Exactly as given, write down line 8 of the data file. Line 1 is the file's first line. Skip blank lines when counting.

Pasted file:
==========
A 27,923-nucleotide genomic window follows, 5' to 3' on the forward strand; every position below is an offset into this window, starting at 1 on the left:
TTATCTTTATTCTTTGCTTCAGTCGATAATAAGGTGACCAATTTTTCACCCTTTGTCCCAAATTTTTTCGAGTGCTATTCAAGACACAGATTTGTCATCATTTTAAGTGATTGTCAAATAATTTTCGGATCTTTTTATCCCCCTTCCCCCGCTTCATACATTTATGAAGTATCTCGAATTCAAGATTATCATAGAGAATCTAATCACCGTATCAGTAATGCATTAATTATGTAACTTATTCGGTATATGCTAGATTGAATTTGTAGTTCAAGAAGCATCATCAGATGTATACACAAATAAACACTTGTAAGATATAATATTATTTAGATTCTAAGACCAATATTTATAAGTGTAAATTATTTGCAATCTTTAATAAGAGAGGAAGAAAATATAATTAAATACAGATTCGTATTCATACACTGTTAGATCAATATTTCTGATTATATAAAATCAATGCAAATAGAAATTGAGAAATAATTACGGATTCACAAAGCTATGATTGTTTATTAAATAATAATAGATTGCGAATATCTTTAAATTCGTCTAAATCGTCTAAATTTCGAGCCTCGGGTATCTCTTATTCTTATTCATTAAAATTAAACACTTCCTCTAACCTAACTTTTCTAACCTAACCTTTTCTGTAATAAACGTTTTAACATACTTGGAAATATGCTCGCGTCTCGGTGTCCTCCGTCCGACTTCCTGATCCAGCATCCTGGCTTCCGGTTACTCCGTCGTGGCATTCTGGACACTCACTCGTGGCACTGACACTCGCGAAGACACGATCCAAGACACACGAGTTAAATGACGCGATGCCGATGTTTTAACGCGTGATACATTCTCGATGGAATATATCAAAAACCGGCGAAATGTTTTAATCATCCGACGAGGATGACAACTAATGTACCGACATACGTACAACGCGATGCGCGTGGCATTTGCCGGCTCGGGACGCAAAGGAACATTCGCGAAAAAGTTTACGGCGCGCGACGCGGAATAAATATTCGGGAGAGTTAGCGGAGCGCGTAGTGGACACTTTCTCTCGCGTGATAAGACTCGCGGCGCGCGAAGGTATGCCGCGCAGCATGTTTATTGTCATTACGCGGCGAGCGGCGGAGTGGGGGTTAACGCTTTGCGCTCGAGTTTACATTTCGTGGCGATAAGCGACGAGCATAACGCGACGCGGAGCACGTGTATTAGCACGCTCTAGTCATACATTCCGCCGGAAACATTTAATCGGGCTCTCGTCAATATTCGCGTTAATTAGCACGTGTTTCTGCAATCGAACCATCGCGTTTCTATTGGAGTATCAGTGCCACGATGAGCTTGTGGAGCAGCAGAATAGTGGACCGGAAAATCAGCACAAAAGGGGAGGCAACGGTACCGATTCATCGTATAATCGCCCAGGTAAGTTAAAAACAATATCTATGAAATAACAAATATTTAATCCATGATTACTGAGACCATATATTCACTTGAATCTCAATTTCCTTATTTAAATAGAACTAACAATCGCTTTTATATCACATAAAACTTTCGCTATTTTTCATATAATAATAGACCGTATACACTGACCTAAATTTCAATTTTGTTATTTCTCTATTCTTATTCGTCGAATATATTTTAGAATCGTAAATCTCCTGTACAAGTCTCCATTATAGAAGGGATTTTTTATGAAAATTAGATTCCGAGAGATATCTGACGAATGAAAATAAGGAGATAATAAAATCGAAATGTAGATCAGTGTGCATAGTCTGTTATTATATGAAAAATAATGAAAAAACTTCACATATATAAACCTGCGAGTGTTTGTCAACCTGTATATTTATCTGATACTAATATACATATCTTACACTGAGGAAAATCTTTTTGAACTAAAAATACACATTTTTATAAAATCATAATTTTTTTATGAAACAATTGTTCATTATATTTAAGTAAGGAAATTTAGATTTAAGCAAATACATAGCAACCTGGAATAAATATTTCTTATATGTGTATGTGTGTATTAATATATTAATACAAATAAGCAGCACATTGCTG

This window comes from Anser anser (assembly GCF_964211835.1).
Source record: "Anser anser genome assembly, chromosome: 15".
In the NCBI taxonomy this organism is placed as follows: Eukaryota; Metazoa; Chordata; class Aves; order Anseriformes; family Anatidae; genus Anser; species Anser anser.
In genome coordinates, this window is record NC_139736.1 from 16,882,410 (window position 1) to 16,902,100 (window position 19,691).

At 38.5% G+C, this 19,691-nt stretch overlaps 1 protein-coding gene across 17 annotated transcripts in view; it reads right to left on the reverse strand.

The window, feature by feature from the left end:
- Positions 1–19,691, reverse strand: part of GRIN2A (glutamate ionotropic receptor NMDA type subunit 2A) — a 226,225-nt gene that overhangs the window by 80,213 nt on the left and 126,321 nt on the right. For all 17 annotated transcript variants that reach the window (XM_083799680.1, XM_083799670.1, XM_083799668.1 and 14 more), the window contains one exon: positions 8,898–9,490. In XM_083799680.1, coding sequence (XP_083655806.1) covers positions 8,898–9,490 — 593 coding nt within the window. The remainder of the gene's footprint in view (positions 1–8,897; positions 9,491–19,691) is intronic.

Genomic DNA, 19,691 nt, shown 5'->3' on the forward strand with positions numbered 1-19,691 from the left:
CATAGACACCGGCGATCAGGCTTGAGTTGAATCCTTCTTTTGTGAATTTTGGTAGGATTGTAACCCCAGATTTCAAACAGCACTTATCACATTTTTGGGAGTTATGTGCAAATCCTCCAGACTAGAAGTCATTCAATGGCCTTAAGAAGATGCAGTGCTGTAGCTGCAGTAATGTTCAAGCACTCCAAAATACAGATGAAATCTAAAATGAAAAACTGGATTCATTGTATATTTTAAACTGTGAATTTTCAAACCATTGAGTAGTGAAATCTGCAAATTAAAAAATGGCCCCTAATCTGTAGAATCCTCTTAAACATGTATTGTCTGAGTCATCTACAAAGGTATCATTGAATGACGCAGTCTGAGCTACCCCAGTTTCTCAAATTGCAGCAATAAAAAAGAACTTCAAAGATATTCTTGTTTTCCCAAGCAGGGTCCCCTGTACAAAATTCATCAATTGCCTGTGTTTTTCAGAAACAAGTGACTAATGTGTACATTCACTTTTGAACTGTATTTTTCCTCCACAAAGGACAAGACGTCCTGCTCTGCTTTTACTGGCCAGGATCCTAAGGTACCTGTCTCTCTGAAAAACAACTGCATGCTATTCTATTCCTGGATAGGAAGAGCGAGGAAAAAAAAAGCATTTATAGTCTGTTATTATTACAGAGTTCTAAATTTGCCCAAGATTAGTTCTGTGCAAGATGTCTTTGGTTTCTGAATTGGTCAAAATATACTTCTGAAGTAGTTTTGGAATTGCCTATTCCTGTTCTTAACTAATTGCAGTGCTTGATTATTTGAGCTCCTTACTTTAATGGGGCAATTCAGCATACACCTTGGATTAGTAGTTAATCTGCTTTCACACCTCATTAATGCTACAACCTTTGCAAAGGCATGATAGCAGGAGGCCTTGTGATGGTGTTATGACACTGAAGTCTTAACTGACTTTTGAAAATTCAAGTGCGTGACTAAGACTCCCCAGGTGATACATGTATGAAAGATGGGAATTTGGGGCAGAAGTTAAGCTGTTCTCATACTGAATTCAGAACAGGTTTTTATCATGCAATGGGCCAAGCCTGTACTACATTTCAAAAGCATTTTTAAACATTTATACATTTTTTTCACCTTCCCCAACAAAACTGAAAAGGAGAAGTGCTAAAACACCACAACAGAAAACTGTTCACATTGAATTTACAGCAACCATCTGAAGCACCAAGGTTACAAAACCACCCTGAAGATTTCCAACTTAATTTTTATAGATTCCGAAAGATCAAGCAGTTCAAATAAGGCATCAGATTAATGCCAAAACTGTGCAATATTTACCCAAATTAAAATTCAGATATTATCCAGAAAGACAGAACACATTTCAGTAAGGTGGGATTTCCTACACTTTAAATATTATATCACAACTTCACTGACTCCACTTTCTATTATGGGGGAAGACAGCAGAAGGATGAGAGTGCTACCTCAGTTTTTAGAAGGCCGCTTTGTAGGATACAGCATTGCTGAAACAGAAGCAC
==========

The window, feature by feature from the left end: